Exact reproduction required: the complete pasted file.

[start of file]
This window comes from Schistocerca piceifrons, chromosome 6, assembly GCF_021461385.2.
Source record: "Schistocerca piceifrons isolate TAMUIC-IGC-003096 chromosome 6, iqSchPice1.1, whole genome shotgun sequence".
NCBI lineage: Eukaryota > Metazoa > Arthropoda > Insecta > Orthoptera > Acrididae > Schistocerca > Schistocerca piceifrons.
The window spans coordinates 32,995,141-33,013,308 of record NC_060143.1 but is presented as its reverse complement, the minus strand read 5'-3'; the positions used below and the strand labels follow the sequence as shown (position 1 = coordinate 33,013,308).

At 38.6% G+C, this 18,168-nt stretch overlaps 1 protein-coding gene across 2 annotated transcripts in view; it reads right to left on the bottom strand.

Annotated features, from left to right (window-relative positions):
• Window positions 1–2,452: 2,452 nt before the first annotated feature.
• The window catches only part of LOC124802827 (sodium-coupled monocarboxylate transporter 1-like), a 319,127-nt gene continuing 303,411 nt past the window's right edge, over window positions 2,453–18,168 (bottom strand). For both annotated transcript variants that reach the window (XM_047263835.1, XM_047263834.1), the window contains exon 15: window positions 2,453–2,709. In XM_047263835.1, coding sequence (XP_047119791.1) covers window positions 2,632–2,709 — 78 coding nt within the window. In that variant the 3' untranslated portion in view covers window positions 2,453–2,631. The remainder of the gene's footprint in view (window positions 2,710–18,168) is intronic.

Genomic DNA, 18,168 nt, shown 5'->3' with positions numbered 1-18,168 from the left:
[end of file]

This window comes from Schistocerca piceifrons, chromosome 6, assembly GCF_021461385.2.
Source record: "Schistocerca piceifrons isolate TAMUIC-IGC-003096 chromosome 6, iqSchPice1.1, whole genome shotgun sequence".
NCBI lineage: Eukaryota > Metazoa > Arthropoda > Insecta > Orthoptera > Acrididae > Schistocerca > Schistocerca piceifrons.
The window spans coordinates 32,995,141-33,013,308 of record NC_060143.1 but is presented as its reverse complement, the minus strand read 5'-3'; the positions used below and the strand labels follow the sequence as shown (position 1 = coordinate 33,013,308).

At 38.6% G+C, this 18,168-nt stretch overlaps 1 protein-coding gene across 2 annotated transcripts in view; it reads right to left on the bottom strand.

Annotated features, from left to right (window-relative positions):
• Window positions 1–2,452: 2,452 nt before the first annotated feature.
• The window catches only part of LOC124802827 (sodium-coupled monocarboxylate transporter 1-like), a 319,127-nt gene continuing 303,411 nt past the window's right edge, over window positions 2,453–18,168 (bottom strand). For both annotated transcript variants that reach the window (XM_047263835.1, XM_047263834.1), the window contains exon 15: window positions 2,453–2,709. In XM_047263835.1, coding sequence (XP_047119791.1) covers window positions 2,632–2,709 — 78 coding nt within the window. In that variant the 3' untranslated portion in view covers window positions 2,453–2,631. The remainder of the gene's footprint in view (window positions 2,710–18,168) is intronic.

Genomic DNA, 18,168 nt, shown 5'->3' with positions numbered 1-18,168 from the left: